Learning about Internal Capital Markets from Corporate Spin-offs


  • Robert Gertner,

  • Eric Powers,

  • David Scharfstein

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    • Gertner is with the University of Chicago and NBER. Powers is with the University of South Carolina. Scharfstein is with the Massachusetts Institute of Technology and NBER. The authors thank seminar participants at the 1999 NBER Summer Institute, 2000 Eastern Finance Association Convention, Columbia University, London Business School, University of Chicago and University of South Carolina as well as Amy Dittmar, Jan Mahrt-Smith, Vikas Mehrotra, Ted Moore, Greg Niehaus, Henri Servaes, Anil Shivdasani, Jeremy Stein, René Stulz, and two anonymous referees for helpful comments.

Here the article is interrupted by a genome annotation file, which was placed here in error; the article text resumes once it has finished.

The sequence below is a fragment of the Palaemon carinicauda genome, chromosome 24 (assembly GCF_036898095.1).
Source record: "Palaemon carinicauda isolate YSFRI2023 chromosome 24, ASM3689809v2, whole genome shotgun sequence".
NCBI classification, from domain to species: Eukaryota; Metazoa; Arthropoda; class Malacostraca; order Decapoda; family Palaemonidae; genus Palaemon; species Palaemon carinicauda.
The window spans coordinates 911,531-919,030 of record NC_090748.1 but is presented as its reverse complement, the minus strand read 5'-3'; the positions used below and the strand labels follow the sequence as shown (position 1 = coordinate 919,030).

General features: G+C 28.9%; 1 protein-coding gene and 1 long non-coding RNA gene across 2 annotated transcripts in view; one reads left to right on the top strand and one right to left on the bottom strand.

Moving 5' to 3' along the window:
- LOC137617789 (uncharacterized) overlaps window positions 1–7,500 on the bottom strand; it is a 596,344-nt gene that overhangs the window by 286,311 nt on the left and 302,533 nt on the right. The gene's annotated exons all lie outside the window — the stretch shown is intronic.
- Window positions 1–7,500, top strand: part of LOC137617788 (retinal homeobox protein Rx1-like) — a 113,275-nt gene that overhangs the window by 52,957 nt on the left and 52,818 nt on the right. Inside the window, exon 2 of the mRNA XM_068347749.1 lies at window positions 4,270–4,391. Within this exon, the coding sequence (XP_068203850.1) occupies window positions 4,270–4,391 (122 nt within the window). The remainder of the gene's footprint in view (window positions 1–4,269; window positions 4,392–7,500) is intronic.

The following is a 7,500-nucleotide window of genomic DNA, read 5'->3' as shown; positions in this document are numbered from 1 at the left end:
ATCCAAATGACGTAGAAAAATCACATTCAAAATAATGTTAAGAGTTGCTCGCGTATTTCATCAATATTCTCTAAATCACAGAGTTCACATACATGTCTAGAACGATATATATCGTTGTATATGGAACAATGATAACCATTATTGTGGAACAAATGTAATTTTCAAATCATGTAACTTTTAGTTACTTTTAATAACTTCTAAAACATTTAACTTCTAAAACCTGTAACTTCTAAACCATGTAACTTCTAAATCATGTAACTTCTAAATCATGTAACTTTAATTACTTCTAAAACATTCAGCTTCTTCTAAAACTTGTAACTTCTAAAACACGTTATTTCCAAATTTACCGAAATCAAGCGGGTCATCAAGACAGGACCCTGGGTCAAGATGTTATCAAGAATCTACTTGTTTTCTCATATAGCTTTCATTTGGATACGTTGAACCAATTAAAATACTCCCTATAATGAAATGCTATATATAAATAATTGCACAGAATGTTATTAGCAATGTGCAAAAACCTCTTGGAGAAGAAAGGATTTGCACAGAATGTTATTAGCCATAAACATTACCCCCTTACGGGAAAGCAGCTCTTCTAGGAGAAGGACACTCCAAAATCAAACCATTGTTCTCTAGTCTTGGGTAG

We examine the investment behavior of firms before and after being spun off from their parent companies. Their investment after the spin-off is significantly more sensitive to measures of investment opportunities (e.g., industry Tobin's Q or industry investment) than it is before the spin-off. Spin-offs tend to cut investment in low Q industries and increase investment in high Q industries. These changes are observed primarily in spin-offs of firms in industries unrelated to the parents' industries and in spin-offs where the stock market reacts favorably to the spin-off announcement. Our findings suggest that spin-offs may improve the allocation of capital.